Ginkgo's Josh Grier: My favorite records talk about deep and sad things in funny ways
|Photo by Charlie B. Ward and Graham Tolbert|
|L-R: Jeremy Hanson, Jacob Hanson, Adam Switlick, Josh Grier, and Rob Skoro|
In some ways Josh Grier still doesn't know what hit him when Tapes 'n Tapes unexpectedly blew up seven years ago. On the strength of their ragged-but-right debut album, The Loon, they surged from little local band to toast of the blogosphere seemingly overnight.
"We made a record in a friend's basement in a week and then were suddenly touring the world," recalls Grier, still sounding audibly astonished, over early-evening pints at the Depot. "All kinds of crazy things were happening that I had never fathomed. I wouldn't change anything, but it truly was like riding a roller coaster."
The roller coaster finally came to a halt last year after two more albums and a leveling off in blog buzz. Indie-rock kingmakers Pitchfork Media, who anointed T 'n T as saviors in early 2006, declared them passé only 26 months later. The band agreed to take an extended hiatus and explore other creative outlets. Shortly after T 'n T hit pause, Grier suddenly found himself with even more time on his hands when he lost his steady day job as a data analyst, which he had maintained despite an exhaustive touring schedule.
"I had a year and a half where I wasn't working a day job for the first time since I graduated from college, and I didn't really have any band stuff going on either," says Grier, now 34. "Suddenly I had all this freedom. That was both really confusing in some ways and great in others."
The downtime birthed Manopause, the debut album from his new solo project, Ginkgo.
Working at home free of the expectations attached to the Tapes 'n Tapes name or the need to please anyone else, Grier pushed the envelope, reconnecting with the raw-nerve sensibility of T 'n T's best work and channeling it in new directions. In a spirit of playful experimentation, Grier pushed layers of wiry electric guitars and goofy synthesizer squiggles in and out of homemade mixes atop quirky programmed drum beats.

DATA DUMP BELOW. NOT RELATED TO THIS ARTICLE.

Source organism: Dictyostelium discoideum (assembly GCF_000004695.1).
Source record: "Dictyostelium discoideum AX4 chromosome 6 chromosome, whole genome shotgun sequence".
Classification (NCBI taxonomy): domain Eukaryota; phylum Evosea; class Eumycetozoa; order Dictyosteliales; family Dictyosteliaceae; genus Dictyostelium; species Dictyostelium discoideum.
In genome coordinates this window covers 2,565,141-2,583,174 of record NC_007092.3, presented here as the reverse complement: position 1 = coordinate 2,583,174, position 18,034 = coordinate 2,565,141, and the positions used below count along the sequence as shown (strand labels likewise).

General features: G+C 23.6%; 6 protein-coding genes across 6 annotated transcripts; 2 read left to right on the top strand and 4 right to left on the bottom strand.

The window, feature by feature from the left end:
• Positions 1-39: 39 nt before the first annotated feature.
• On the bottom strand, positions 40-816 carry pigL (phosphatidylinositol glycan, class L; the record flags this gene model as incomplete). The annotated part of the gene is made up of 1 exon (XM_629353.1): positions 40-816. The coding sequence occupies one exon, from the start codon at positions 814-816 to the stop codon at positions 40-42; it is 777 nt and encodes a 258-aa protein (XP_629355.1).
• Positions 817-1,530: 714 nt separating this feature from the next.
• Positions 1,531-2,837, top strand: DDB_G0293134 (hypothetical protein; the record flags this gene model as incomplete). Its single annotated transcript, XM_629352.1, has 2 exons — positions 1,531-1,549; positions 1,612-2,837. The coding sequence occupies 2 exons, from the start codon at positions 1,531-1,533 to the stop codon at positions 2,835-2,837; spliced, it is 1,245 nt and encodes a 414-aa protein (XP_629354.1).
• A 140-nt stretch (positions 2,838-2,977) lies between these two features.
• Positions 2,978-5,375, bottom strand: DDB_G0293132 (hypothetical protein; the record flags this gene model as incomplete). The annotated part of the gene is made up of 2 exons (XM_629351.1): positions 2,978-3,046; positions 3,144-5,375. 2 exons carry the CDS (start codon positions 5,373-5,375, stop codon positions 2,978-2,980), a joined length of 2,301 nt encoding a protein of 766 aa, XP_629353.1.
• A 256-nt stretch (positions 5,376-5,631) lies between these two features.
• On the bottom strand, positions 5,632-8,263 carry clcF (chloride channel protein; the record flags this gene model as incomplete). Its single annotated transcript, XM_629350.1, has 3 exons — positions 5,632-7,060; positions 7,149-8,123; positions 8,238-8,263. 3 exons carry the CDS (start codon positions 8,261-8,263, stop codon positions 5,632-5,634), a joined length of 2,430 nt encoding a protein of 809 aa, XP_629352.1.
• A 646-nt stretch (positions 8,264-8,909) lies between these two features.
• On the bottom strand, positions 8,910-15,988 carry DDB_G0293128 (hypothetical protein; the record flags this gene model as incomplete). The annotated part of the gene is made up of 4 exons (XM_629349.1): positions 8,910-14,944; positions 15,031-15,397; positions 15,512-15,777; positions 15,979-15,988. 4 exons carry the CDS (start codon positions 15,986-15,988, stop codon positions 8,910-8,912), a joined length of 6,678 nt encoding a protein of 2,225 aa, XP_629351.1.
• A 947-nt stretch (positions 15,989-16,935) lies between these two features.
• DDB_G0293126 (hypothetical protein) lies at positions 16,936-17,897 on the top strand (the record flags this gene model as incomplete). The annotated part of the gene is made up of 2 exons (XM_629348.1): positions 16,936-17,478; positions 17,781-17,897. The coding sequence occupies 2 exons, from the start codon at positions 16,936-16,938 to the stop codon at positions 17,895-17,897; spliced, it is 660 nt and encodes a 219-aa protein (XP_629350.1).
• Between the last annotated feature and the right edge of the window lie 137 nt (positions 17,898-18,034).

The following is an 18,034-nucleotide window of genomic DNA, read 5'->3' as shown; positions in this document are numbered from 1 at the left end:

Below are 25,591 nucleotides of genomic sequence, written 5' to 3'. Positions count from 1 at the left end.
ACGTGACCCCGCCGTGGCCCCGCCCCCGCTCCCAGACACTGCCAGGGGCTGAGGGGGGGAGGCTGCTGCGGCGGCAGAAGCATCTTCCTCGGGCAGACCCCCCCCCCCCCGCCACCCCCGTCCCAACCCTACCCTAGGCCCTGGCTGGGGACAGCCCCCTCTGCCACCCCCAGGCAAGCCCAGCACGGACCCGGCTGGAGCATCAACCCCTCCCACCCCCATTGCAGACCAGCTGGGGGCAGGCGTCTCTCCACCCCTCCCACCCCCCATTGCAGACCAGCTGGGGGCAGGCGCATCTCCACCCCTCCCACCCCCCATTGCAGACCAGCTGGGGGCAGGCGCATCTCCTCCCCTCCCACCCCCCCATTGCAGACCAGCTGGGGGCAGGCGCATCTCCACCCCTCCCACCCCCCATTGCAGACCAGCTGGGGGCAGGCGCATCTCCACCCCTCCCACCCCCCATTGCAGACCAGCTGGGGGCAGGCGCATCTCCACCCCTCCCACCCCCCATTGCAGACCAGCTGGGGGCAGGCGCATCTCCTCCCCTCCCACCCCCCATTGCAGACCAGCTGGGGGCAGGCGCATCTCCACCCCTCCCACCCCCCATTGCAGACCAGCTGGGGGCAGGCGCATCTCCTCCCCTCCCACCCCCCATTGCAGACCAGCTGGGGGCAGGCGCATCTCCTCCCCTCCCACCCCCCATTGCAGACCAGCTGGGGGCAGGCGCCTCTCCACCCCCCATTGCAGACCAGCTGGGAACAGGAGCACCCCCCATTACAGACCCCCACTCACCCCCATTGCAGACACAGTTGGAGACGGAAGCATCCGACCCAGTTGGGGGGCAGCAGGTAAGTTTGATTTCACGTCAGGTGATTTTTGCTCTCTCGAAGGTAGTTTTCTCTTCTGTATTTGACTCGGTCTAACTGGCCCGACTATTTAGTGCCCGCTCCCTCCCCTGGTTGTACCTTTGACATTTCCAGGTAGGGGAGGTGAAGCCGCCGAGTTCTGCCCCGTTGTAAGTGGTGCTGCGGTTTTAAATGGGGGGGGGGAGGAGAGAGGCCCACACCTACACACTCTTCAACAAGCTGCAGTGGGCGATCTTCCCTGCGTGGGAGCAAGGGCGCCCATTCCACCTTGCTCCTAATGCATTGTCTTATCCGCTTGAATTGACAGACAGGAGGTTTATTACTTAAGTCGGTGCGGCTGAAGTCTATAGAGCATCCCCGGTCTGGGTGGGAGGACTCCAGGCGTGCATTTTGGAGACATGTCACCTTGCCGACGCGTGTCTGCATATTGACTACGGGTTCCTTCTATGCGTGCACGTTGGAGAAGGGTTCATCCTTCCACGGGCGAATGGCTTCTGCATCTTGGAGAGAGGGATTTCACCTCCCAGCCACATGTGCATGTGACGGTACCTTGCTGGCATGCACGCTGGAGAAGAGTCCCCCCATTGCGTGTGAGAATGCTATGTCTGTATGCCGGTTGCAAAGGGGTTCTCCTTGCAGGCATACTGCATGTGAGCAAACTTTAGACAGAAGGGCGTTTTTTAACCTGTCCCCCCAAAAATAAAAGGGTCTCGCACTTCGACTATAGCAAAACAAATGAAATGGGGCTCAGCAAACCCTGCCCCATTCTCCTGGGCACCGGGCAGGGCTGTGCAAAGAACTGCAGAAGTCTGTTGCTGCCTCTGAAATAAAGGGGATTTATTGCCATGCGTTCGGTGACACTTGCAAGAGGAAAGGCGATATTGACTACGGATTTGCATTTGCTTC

"I tried to capture a lot of the experimentation that goes on when you're writing songs," he says. "In a band setting you typically have to have the parts nailed down before you record. I miss the element of surprise in a lot of music nowadays, where it seems like any note or element that's just slightly 'off' gets ironed away. Some of my favorite records growing up had wrong notes."
The finished product retains this fly-by-the-seat-of-the-pants philosophy. Songs like "Bitte Meddler" feature catchy choruses colliding into herky jerky improvised guitar solos, while the initially tightly coiled and propulsive "Rubberheart" segues into an extended outro that teeters on the verge of collapse before resolving confidently.
Beneath all of Manopause's jokey song titles ("Line Dancing with the Stars") and goofy overdubs, however, lies a surprisingly heartfelt album, filled with insightful ruminations on growing up without growing old. Stunning album closer "Vitamin Friends" fi nds Grier lamenting the passing of time ("I want the old times back/When we don't watch the clock/When we don't match our socks") and those friends whose aging has sapped their sense of possibility ("Are you determined to live like you're old? Why aren't you here with the rest of the world?").